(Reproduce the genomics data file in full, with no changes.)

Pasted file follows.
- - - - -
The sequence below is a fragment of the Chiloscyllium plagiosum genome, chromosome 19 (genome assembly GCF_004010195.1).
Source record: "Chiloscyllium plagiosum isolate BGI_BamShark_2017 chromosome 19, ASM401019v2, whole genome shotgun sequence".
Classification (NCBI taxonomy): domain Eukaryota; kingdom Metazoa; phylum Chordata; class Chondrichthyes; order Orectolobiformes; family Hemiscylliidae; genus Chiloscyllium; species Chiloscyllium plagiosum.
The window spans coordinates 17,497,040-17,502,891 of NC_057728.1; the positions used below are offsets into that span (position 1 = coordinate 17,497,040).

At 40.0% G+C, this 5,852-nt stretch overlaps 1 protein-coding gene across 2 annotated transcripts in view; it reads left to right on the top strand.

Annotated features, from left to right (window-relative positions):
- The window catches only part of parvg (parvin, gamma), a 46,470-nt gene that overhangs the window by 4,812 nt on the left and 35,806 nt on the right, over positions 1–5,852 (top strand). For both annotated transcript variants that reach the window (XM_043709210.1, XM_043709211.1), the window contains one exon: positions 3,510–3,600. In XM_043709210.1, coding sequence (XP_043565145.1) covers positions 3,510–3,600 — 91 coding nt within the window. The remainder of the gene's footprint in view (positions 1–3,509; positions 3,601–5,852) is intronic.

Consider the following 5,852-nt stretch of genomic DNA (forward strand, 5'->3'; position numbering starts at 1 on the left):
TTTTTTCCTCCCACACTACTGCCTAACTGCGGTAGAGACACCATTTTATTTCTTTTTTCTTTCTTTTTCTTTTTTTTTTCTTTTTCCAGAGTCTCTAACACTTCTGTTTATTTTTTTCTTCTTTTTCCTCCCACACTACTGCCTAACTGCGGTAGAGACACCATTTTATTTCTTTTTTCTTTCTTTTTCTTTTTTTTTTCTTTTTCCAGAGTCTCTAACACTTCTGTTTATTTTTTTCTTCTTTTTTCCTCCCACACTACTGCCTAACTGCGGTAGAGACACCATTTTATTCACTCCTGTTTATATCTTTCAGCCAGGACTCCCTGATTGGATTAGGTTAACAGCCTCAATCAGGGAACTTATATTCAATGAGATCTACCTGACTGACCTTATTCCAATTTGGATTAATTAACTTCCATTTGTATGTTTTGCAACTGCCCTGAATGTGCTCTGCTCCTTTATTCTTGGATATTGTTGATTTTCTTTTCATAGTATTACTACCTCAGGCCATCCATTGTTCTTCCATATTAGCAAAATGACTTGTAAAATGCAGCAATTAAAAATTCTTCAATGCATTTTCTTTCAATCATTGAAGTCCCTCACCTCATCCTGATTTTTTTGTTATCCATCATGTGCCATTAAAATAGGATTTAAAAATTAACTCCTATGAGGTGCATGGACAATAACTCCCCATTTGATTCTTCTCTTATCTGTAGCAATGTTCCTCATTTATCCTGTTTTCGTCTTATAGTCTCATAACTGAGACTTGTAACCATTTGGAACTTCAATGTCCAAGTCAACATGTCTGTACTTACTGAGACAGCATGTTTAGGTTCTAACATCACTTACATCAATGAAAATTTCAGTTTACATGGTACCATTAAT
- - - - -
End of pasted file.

The sequence below is a fragment of the Chiloscyllium plagiosum genome, chromosome 19 (genome assembly GCF_004010195.1).
Source record: "Chiloscyllium plagiosum isolate BGI_BamShark_2017 chromosome 19, ASM401019v2, whole genome shotgun sequence".
Classification (NCBI taxonomy): domain Eukaryota; kingdom Metazoa; phylum Chordata; class Chondrichthyes; order Orectolobiformes; family Hemiscylliidae; genus Chiloscyllium; species Chiloscyllium plagiosum.
The window spans coordinates 17,497,040-17,502,891 of NC_057728.1; the positions used below are offsets into that span (position 1 = coordinate 17,497,040).

At 40.0% G+C, this 5,852-nt stretch overlaps 1 protein-coding gene across 2 annotated transcripts in view; it reads left to right on the top strand.

Annotated features, from left to right (window-relative positions):
- The window catches only part of parvg (parvin, gamma), a 46,470-nt gene that overhangs the window by 4,812 nt on the left and 35,806 nt on the right, over positions 1–5,852 (top strand). For both annotated transcript variants that reach the window (XM_043709210.1, XM_043709211.1), the window contains one exon: positions 3,510–3,600. In XM_043709210.1, coding sequence (XP_043565145.1) covers positions 3,510–3,600 — 91 coding nt within the window. The remainder of the gene's footprint in view (positions 1–3,509; positions 3,601–5,852) is intronic.

Consider the following 5,852-nt stretch of genomic DNA (forward strand, 5'->3'; position numbering starts at 1 on the left):
TTTTTTCCTCCCACACTACTGCCTAACTGCGGTAGAGACACCATTTTATTTCTTTTTTCTTTCTTTTTCTTTTTTTTTTCTTTTTCCAGAGTCTCTAACACTTCTGTTTATTTTTTTCTTCTTTTTCCTCCCACACTACTGCCTAACTGCGGTAGAGACACCATTTTATTTCTTTTTTCTTTCTTTTTCTTTTTTTTTTCTTTTTCCAGAGTCTCTAACACTTCTGTTTATTTTTTTCTTCTTTTTTCCTCCCACACTACTGCCTAACTGCGGTAGAGACACCATTTTATTCACTCCTGTTTATATCTTTCAGCCAGGACTCCCTGATTGGATTAGGTTAACAGCCTCAATCAGGGAACTTATATTCAATGAGATCTACCTGACTGACCTTATTCCAATTTGGATTAATTAACTTCCATTTGTATGTTTTGCAACTGCCCTGAATGTGCTCTGCTCCTTTATTCTTGGATATTGTTGATTTTCTTTTCATAGTATTACTACCTCAGGCCATCCATTGTTCTTCCATATTAGCAAAATGACTTGTAAAATGCAGCAATTAAAAATTCTTCAATGCATTTTCTTTCAATCATTGAAGTCCCTCACCTCATCCTGATTTTTTTGTTATCCATCATGTGCCATTAAAATAGGATTTAAAAATTAACTCCTATGAGGTGCATGGACAATAACTCCCCATTTGATTCTTCTCTTATCTGTAGCAATGTTCCTCATTTATCCTGTTTTCGTCTTATAGTCTCATAACTGAGACTTGTAACCATTTGGAACTTCAATGTCCAAGTCAACATGTCTGTACTTACTGAGACAGCATGTTTAGGTTCTAACATCACTTACATCAATGAAAATTTCAGTTTACATGGTACCATTAAT